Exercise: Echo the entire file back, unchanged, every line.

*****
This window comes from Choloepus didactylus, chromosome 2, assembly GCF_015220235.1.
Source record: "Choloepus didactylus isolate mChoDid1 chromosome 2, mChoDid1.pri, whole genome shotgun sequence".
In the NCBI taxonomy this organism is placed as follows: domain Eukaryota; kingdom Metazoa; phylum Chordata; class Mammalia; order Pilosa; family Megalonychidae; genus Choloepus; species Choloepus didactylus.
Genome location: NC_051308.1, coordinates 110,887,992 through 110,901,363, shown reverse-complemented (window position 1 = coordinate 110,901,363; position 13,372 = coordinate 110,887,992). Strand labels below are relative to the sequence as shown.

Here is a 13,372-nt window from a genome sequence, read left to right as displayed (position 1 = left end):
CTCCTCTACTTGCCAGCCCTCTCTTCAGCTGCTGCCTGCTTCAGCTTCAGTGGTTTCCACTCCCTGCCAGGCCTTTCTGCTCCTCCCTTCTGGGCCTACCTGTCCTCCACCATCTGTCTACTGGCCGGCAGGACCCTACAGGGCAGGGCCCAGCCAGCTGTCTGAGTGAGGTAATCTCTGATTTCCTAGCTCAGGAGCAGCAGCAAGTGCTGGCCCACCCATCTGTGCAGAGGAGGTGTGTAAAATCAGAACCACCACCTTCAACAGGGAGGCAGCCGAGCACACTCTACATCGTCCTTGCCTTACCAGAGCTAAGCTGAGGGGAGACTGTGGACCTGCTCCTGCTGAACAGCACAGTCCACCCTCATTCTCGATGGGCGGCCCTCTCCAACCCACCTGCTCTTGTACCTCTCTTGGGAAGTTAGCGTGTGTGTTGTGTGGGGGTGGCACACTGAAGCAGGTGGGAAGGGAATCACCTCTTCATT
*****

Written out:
This window comes from Choloepus didactylus, chromosome 2, assembly GCF_015220235.1.
Source record: "Choloepus didactylus isolate mChoDid1 chromosome 2, mChoDid1.pri, whole genome shotgun sequence".
In the NCBI taxonomy this organism is placed as follows: domain Eukaryota; kingdom Metazoa; phylum Chordata; class Mammalia; order Pilosa; family Megalonychidae; genus Choloepus; species Choloepus didactylus.
Genome location: NC_051308.1, coordinates 110,887,992 through 110,901,363, shown reverse-complemented (window position 1 = coordinate 110,901,363; position 13,372 = coordinate 110,887,992). Strand labels below are relative to the sequence as shown.

Here is a 13,372-nt window from a genome sequence, read left to right as displayed (position 1 = left end):
CTCCTCTACTTGCCAGCCCTCTCTTCAGCTGCTGCCTGCTTCAGCTTCAGTGGTTTCCACTCCCTGCCAGGCCTTTCTGCTCCTCCCTTCTGGGCCTACCTGTCCTCCACCATCTGTCTACTGGCCGGCAGGACCCTACAGGGCAGGGCCCAGCCAGCTGTCTGAGTGAGGTAATCTCTGATTTCCTAGCTCAGGAGCAGCAGCAAGTGCTGGCCCACCCATCTGTGCAGAGGAGGTGTGTAAAATCAGAACCACCACCTTCAACAGGGAGGCAGCCGAGCACACTCTACATCGTCCTTGCCTTACCAGAGCTAAGCTGAGGGGAGACTGTGGACCTGCTCCTGCTGAACAGCACAGTCCACCCTCATTCTCGATGGGCGGCCCTCTCCAACCCACCTGCTCTTGTACCTCTCTTGGGAAGTTAGCGTGTGTGTTGTGTGGGGGTGGCACACTGAAGCAGGTGGGAAGGGAATCACCTCTTCATT